This example is only meant as an introduction to the UML and use cases. If you would like tolearn more see the Resources page for more detailed resources on UML.Interaction DiagramsInteraction diagrams model the behavior of use cases by describing the way groups of objectsinteract to complete the task. The two kinds of interaction diagrams are sequence andcollaboration diagrams. This example is only meant as an introduction to the UML andinteraction diagrams. If you would like to learn more see the Resources page for a list of moredetailed resources on UML.When to Use: Interaction DiagramsInteraction diagrams are used when you want to model the behavior of several objects in a usecase. They demonstrate how the objects collaborate for the behavior. Interaction diagrams donot give a in depth representation of the behavior. If you want to see what a specific object isdoing for several use cases use a state diagram. To see a particular behavior over many usecases or threads use an activity diagrams.How to Draw: Interaction DiagramsSequence diagrams, collaboration diagrams, or both diagrams can be used to demonstrate theinteraction of objects in a use case. Sequence diagrams generally show the sequence of events
that occur. Collaboration diagrams demonstrate how objects are statically connected. Bothdiagrams are relatively simple to draw and contain similar elements. 1Sequence diagrams:Sequence diagrams demonstrate the behavior of objects in a use case by describing the objectsand the messages they pass. the diagrams are read left to right and descending. The examplebelow shows an object of class 1 start the behavior by sending a message to an object of class2. Messages pass between the different objects until the object of class 1 receives the finalmessage.Below is a slightly more complex example. The light blue vertical recrtangles the objectsactivation while the green vertical dashed lines represent the life of the object. The green verticalrectangles represent when a particular object has control. The represents when the object isdestroyed. This diagrams also shows conditions for messages to be sent to other object. Thecondition is listed between brackets next to the message. For example, a [condition] has to bemet before the object of class 2 can send a message() to the object of class 3.The next diagram shows the beginning of a sequence diagram for placing an order. The objectan Order Entry Window is created and sends a message to an Order object to prepare the order.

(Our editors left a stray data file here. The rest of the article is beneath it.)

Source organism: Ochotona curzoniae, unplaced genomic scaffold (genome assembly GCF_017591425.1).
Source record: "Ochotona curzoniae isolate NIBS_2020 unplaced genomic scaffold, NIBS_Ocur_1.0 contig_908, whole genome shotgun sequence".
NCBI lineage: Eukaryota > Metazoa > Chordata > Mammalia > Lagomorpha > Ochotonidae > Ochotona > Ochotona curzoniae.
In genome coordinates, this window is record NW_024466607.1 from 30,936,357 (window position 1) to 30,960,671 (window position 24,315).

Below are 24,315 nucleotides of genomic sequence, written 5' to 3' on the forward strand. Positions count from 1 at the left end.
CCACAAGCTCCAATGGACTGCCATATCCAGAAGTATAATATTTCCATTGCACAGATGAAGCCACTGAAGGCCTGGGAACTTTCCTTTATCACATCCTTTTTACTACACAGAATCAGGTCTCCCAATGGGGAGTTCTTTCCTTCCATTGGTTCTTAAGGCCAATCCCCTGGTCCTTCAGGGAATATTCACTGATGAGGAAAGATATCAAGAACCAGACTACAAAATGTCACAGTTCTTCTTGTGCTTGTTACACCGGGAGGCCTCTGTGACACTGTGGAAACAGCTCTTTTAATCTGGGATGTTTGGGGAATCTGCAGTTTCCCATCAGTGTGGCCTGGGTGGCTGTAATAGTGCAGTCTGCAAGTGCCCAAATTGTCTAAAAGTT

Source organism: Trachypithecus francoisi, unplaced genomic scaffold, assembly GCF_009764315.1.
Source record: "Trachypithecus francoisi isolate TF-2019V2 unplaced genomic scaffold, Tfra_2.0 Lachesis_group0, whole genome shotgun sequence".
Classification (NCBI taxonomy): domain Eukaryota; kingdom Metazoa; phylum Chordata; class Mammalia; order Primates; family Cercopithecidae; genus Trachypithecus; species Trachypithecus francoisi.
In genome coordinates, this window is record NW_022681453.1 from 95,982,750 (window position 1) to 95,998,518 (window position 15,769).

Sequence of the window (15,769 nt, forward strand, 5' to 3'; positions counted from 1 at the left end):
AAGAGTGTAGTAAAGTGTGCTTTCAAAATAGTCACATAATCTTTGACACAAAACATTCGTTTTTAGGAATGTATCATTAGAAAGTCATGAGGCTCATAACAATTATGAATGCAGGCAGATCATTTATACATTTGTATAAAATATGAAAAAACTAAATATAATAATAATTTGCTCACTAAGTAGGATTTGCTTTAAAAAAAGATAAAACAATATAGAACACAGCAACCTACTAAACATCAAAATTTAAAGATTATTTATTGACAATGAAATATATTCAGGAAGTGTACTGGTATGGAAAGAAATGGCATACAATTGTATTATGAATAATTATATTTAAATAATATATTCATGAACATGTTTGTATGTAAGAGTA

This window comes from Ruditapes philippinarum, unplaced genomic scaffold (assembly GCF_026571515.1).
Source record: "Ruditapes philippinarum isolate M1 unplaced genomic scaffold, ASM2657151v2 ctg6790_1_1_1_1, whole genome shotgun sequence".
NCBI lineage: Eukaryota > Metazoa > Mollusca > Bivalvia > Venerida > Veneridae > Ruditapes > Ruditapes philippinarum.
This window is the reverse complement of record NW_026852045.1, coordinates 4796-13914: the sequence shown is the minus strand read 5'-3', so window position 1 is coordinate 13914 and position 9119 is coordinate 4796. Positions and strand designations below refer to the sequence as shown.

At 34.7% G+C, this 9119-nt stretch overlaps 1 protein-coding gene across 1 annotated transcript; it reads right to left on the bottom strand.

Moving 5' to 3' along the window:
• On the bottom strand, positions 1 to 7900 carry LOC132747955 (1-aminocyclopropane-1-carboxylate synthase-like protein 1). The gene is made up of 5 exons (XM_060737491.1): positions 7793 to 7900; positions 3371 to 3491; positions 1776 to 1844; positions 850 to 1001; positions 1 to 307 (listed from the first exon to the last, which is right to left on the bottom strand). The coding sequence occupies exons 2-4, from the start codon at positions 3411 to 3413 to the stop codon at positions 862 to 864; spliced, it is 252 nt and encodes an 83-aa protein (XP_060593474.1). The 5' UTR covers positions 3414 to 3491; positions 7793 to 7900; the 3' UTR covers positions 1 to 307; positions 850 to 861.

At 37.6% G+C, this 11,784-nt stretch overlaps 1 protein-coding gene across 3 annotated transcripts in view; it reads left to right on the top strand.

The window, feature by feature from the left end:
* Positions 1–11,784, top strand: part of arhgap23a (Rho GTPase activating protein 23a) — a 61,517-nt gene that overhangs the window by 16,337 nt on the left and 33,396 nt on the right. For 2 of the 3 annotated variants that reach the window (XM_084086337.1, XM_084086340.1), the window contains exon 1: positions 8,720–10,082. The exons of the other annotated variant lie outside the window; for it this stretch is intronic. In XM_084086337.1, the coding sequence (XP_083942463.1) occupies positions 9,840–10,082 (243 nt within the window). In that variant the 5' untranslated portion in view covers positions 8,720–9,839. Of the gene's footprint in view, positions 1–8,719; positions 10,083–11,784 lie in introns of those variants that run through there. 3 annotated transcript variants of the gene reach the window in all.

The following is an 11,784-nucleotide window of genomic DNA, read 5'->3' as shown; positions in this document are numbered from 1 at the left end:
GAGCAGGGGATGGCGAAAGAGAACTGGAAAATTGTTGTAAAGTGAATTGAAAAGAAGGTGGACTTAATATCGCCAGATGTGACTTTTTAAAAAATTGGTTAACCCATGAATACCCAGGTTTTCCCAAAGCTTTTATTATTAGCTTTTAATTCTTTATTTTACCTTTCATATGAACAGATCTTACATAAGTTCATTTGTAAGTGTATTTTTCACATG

Notice the the names of the objects are followed by a colon. The names of the classes theobjects belong to do not have to be listed. However the colon is required to denote that it is thename of an object following the objectName:className naming system.Next the Order object checks to see if the item is in stock and if the [InStock] condition is met itsends a message to create an new Delivery Item object.The next diagrams adds another conditional message to the Order object. If the item is[OutOfStock] it sends a message back to the Order Entry Window object stating that the object isout of stack.
This simple diagram shows the sequence that messages are passed between objects tocomplete a use case for ordering an item.Collaboration diagrams:Collaboration diagrams are also relatively easy to draw. They show the relationship betweenobjects and the order of messages passed between them. The objects are listed as icons andarrows indicate the messages being passed between them. The numbers next to the messagesare called sequence numbers. As the name suggests, they show the sequence of the messagesas they are passed between the objects. There are many acceptable sequence numberingschemes in UML. A simple 1, 2, 3... format can be used, as the example below shows, or formore detailed and complex diagrams a 1, 1.1 ,1.2, 1.2.1... scheme can be used.The example below shows a simple collaboration diagram for the placing an order use case. Thistime the names of the objects appear after the colon, such as :Order Entry Window following theobjectName:className naming convention. This time the class name is shown to demonstratethat all of objects of that class will behave the same way.State DiagramsState diagrams are used to describe the behavior of a system. State diagrams describe all of thepossible states of an object as events occur. Each diagram usually represents objects of a singleclass and track the different states of its objects through the system.When to Use: State Diagrams